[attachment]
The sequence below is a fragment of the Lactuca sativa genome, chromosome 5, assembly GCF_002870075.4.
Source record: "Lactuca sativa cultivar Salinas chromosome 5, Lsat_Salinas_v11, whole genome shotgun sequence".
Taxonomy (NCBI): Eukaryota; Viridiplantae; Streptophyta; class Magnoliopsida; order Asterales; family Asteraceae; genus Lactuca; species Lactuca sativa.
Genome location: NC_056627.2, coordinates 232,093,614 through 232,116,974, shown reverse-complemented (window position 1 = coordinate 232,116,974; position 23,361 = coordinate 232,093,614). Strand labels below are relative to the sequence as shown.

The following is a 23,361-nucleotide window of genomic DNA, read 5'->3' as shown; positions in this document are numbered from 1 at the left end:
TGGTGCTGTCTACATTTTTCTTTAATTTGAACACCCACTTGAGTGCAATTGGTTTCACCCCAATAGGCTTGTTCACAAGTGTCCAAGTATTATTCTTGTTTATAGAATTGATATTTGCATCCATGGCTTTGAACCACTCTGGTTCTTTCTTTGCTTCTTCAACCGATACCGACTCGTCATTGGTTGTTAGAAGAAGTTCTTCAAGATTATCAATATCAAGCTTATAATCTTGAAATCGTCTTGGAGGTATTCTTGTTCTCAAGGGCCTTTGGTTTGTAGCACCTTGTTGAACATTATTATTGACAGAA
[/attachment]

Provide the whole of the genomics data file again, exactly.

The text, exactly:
The sequence below is a fragment of the Lactuca sativa genome, chromosome 5, assembly GCF_002870075.4.
Source record: "Lactuca sativa cultivar Salinas chromosome 5, Lsat_Salinas_v11, whole genome shotgun sequence".
Taxonomy (NCBI): Eukaryota; Viridiplantae; Streptophyta; class Magnoliopsida; order Asterales; family Asteraceae; genus Lactuca; species Lactuca sativa.
Genome location: NC_056627.2, coordinates 232,093,614 through 232,116,974, shown reverse-complemented (window position 1 = coordinate 232,116,974; position 23,361 = coordinate 232,093,614). Strand labels below are relative to the sequence as shown.

The following is a 23,361-nucleotide window of genomic DNA, read 5'->3' as shown; positions in this document are numbered from 1 at the left end:
TGGTGCTGTCTACATTTTTCTTTAATTTGAACACCCACTTGAGTGCAATTGGTTTCACCCCAATAGGCTTGTTCACAAGTGTCCAAGTATTATTCTTGTTTATAGAATTGATATTTGCATCCATGGCTTTGAACCACTCTGGTTCTTTCTTTGCTTCTTCAACCGATACCGACTCGTCATTGGTTGTTAGAAGAAGTTCTTCAAGATTATCAATATCAAGCTTATAATCTTGAAATCGTCTTGGAGGTATTCTTGTTCTCAAGGGCCTTTGGTTTGTAGCACCTTGTTGAACATTATTATTGACAGAA